Start with an open mind. There’s no surer way to guarantee failure than to go into it with a bad attitude. Unfortunately, this is not something that’s easy for many folks to do. If you think that going vegan is going to be a punishment or that you won’t last, then it will be, and you won’t. I hope that this whole series of articles has helped at least a few people realize that it doesn’t have to be that way.
If cooking at home, give yourself extra time to cook, particularly at the beginning. For most people, designing meals 100% around vegetables is going to be a completely foreign concept, and one that requires planning and extra time in the kitchen, even for a seasoned pro.
Take a look at your pantry. Is it full of meat-based condiments, dried pasta, rice, potatoes, and the like? If so, you’re not going to have a fun time trying to cook. Make sure your pantry stays stocked with plenty of beans and whole grains, hearty leafy grains like kale, spinach, and collards, and other vegan-friendly sauces.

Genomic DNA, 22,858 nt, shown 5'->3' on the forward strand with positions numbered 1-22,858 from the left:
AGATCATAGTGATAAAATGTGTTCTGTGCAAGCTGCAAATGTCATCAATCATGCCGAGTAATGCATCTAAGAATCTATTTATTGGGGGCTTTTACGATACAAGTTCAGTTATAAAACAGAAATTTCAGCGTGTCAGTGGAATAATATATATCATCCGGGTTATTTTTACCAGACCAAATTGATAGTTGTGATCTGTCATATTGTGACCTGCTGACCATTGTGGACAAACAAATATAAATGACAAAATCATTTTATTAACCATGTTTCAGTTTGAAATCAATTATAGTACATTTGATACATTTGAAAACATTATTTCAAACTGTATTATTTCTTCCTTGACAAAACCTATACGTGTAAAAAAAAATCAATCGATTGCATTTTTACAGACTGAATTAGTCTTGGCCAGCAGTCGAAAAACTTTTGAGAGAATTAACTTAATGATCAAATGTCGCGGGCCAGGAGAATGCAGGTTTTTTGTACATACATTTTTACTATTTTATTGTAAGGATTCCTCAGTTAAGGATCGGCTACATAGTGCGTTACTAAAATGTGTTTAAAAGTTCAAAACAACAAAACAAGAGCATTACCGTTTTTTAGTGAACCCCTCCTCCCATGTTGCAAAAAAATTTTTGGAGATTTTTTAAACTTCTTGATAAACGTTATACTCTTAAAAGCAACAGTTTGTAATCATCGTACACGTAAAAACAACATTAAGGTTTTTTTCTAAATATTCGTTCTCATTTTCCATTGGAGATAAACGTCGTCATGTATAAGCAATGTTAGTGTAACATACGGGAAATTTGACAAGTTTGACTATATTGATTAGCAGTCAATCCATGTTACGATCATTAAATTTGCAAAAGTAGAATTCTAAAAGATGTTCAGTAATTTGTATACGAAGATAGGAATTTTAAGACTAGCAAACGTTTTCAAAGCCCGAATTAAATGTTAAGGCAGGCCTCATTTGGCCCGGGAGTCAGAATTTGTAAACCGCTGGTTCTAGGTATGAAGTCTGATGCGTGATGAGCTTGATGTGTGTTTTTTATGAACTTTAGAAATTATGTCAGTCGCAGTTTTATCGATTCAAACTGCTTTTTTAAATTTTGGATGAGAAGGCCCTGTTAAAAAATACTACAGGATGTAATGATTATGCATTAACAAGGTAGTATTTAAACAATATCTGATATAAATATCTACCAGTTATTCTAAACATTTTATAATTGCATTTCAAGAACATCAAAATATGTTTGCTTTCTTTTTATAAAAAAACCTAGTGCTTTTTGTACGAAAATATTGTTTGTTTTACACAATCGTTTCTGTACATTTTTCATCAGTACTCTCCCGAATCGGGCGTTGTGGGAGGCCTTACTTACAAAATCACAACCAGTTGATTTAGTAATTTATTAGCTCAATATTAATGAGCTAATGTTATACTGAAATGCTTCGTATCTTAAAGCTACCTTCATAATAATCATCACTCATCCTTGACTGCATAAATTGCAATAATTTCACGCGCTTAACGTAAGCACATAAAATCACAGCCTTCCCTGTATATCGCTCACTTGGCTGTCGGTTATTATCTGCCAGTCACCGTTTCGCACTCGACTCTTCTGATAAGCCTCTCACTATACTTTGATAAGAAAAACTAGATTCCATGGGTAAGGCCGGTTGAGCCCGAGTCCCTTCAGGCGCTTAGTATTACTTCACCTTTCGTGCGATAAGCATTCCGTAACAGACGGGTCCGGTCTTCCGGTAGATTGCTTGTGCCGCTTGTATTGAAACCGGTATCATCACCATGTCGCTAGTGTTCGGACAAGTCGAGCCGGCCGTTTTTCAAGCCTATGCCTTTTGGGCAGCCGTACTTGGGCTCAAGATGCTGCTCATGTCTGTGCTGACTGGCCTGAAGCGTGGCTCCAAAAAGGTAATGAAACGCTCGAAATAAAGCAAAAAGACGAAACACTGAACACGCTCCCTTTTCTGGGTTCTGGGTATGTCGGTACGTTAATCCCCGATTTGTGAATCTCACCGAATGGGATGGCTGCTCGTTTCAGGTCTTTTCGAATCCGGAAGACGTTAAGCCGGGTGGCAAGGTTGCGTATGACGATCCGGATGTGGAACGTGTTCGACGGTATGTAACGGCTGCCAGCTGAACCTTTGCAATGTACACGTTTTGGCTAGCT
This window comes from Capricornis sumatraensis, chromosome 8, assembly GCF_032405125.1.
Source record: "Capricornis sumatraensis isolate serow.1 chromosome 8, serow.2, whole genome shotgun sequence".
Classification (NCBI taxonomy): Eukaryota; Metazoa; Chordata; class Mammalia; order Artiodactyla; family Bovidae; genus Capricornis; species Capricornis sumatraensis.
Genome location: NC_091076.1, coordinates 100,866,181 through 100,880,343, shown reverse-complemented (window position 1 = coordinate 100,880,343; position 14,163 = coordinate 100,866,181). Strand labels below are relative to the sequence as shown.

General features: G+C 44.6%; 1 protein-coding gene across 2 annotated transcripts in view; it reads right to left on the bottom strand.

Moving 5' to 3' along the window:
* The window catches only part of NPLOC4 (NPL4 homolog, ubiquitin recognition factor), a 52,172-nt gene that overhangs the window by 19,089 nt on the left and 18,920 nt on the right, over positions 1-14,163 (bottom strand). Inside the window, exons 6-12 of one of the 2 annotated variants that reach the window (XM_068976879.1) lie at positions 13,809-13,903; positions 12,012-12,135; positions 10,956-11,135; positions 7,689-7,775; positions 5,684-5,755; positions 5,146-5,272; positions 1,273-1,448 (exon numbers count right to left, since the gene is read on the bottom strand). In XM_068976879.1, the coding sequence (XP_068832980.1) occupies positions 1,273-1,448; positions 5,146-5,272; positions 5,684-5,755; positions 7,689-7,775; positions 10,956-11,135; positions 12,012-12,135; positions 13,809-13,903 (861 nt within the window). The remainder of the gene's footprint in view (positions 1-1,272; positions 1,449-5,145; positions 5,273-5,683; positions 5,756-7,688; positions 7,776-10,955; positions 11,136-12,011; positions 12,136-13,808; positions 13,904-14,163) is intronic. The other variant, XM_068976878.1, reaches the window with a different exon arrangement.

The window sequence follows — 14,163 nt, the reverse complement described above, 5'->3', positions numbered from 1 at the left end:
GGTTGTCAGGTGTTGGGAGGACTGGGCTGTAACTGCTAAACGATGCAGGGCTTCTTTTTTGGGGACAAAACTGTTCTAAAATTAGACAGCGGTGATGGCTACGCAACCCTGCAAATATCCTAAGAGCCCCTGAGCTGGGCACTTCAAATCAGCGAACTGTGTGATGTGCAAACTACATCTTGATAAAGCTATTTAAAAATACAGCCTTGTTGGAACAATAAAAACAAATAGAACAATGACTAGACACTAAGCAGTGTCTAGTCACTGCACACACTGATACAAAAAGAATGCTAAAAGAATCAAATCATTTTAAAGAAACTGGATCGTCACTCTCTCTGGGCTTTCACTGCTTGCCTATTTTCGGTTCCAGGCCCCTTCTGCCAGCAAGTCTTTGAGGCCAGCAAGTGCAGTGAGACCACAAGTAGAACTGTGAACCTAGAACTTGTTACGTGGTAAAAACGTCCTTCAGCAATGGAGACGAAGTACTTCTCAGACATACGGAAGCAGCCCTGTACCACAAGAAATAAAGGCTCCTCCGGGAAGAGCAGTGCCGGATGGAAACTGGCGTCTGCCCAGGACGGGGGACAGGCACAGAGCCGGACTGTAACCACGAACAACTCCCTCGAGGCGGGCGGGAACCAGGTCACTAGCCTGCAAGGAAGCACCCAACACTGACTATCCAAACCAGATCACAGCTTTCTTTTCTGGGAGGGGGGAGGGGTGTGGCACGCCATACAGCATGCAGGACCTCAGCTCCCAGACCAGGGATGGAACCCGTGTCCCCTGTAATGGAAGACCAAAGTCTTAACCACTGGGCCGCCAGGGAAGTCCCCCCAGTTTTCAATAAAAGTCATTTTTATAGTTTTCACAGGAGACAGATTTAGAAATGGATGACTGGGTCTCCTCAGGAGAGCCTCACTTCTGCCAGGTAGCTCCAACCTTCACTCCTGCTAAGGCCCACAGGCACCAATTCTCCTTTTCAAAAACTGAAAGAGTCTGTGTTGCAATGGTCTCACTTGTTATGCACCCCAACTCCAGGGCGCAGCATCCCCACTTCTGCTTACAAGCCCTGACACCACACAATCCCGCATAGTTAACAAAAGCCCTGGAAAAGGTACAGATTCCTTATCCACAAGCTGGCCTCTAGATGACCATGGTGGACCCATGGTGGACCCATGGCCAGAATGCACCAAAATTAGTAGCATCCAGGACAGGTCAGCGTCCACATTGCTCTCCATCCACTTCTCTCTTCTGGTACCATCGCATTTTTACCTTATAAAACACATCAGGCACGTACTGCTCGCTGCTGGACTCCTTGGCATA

Avoid convenience foods. I’ve yet to taste a vegan convenience product that I’ve liked. If all you subsist on as a vegan is poor frozen pizza, frozen vegan burritos, veggie burger patties and ready-made meals, you will not be a happy eater. Regular frozen foods are bad enough. Vegan ones are simply abysmal.
Take a walk down the produce section. Going vegan is the perfect excuse to load up on all kinds of vegetables that you never regularly ate before. I call it diversity through restriction. As a meat eater, I often found myself resorting to the easy options—the steak or the burger—avoiding the often more interesting vegetable-based options. As a vegan, my diet has become much more diverse, and as such, more enjoyable.